Despite these promises, as we both can attest, during the chaotic withdrawal in August 2021 and since, there was and continues to be no effective process to evacuate the tens of thousands of Afghans who served alongside our troops. Seeking to fill the void, over a thousand military veterans and other volunteers set up personal command centers in basements and living rooms around the country, coordinating private evacuation efforts and helping to hustle people to the Kabul airport and other escape routes in the country and at its borders. These same Americans, after the last official plane left the Kabul airport, continued to work the effort, ferrying hundreds of Afghan allies across the country, hiding them in safe houses for weeks on donated funds and chartering planes and cars to get them out.
This work has rescued thousands but it is not an effective substitute for the void left by government inattention and inaction. Despite government lip service to continued efforts to evacuate our Afghan allies, an estimated 100,000 or more remain in Afghanistan, nearly a year and a half after our departure. They are in hiding, in fear of being identified by the Taliban and executed, along with their families. Countless have been killed already.
The question now is whether we as a nation are prepared to right this wrong. The answer seems clear: We must uphold our promise to those left behind to make good on our moral commitment and, from a foreign policy perspective, to retain our standing as a nation whose commitments our partners can rely on.
To that end, Congress and the administration must immediately authorize and fund a committed program to rapidly evacuate our Afghan allies from Afghanistan. This must include a streamlined process for robust security vetting and in-processing to enable the evacuees to quickly obtain refugee status and begin their new lives in the United States. Our nation’s leaders also should make clear to the Taliban that reprisals against American allies or their families will not be tolerated and will be met with force by American forces in the region.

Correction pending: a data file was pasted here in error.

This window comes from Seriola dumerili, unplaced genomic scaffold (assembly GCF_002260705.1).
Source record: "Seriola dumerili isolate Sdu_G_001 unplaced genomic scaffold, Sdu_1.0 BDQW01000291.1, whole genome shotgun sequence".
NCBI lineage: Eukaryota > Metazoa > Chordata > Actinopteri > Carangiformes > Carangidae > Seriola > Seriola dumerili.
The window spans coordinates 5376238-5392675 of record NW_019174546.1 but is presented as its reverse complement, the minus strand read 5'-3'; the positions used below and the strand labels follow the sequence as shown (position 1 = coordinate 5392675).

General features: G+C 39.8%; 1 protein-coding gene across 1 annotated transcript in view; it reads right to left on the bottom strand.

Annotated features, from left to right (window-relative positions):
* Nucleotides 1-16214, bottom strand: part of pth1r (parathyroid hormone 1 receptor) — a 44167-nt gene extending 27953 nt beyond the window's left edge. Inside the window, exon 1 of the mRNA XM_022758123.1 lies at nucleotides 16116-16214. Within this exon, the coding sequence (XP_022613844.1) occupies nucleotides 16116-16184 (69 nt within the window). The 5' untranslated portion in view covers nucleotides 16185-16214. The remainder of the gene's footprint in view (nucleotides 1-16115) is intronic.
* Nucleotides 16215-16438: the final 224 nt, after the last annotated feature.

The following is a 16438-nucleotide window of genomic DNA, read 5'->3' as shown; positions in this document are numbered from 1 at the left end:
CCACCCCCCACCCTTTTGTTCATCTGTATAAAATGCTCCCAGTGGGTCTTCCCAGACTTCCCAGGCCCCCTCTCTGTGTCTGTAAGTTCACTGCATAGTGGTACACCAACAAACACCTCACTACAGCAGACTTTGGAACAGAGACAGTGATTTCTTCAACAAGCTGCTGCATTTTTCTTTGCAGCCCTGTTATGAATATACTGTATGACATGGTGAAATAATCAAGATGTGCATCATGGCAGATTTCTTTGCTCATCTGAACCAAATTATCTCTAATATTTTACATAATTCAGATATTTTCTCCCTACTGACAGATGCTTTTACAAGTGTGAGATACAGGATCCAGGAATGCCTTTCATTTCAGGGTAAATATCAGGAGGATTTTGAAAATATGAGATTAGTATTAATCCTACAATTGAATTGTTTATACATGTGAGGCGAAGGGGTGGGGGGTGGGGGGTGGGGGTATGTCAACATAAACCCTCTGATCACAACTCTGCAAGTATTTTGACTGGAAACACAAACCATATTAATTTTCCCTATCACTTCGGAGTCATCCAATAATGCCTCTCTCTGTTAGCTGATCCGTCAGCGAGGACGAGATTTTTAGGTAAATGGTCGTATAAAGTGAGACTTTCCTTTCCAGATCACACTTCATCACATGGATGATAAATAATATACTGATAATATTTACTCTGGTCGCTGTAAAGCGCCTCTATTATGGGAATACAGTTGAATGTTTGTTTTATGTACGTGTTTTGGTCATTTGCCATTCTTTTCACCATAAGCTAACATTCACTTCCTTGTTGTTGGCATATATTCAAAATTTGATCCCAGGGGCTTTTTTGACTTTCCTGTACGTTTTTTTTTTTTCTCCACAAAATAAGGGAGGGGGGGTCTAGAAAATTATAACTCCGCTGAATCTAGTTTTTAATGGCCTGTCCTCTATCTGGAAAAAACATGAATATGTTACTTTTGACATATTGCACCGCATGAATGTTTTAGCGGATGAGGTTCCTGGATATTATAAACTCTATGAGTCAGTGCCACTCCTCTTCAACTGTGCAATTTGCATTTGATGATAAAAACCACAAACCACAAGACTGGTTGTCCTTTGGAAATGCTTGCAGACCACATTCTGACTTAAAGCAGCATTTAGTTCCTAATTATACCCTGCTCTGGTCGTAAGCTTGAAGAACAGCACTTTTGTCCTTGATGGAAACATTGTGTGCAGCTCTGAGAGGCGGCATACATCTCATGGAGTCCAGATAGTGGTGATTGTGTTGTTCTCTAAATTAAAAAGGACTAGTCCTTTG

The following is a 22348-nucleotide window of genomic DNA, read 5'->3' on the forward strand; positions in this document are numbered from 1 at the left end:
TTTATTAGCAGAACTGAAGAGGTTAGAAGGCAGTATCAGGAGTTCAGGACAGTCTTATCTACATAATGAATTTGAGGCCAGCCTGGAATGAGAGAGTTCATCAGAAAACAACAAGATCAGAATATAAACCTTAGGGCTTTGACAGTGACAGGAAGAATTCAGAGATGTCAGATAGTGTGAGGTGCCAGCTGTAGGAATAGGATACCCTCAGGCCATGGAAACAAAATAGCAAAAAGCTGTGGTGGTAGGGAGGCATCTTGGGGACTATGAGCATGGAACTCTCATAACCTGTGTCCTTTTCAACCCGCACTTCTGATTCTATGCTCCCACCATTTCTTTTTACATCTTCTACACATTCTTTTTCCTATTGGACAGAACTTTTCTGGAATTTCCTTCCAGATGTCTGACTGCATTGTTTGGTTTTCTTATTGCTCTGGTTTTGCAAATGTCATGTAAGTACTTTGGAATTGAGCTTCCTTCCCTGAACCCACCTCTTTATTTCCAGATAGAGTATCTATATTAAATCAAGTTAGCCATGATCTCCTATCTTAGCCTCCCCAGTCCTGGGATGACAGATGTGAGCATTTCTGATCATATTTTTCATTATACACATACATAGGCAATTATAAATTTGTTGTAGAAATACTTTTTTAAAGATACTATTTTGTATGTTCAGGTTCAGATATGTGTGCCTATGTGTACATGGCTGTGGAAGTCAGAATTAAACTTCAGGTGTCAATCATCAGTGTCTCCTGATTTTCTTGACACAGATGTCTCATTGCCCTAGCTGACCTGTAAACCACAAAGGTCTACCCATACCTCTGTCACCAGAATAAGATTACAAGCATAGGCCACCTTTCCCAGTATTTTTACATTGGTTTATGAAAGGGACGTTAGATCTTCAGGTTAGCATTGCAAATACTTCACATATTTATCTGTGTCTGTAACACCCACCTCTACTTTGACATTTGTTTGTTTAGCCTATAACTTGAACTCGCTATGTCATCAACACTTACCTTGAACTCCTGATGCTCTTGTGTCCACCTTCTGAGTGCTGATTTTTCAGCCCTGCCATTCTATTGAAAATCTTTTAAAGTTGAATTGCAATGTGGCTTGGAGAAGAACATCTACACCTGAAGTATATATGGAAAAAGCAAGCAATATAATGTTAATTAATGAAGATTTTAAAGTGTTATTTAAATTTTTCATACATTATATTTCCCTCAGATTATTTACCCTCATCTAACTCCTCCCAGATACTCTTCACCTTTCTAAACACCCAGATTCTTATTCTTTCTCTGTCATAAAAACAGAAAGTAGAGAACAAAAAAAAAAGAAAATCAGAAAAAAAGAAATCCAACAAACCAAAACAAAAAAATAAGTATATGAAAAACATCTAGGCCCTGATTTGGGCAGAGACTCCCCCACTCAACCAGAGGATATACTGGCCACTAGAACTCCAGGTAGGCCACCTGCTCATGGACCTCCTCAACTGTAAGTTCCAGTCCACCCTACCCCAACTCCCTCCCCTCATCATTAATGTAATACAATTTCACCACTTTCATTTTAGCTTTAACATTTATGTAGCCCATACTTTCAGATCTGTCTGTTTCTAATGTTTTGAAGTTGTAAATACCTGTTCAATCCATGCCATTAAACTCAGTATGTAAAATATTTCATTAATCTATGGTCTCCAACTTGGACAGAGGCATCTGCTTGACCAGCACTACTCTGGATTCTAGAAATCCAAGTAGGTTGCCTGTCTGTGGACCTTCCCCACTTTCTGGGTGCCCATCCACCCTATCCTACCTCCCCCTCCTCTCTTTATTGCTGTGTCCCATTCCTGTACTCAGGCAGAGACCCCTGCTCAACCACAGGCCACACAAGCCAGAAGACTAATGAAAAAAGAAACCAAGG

Our nation’s leaders can look for inspiration to the decisive action of President Ford and others in 1975, who mobilized an evacuation of more than 130,000 Vietnamese in mere weeks. Their moral courage should guide and motivate us today to take similar steps to honor our national commitment to our Afghan allies.
Jamil N. Jaffer (@jamil_n_jaffer) is the founder and executive director of the National Security Institute at George Mason University’s Scalia Law School. He is the former chief counsel and senior adviser to the Senate Foreign Relations Committee and former associate counsel to President George W. Bush.
DJ Rosenthal (@DJRosenthal1) is an adjunct professor with the honors program at the University of Maryland. He served as director for counterterrorism at the National Security Council in the Obama White House and as senior counsel to the assistant attorney general for national security at the Department of Justice.
Copyright 2023 Nexstar Media Inc. All rights reserved. This material may not be published, broadcast, rewritten, or redistributed.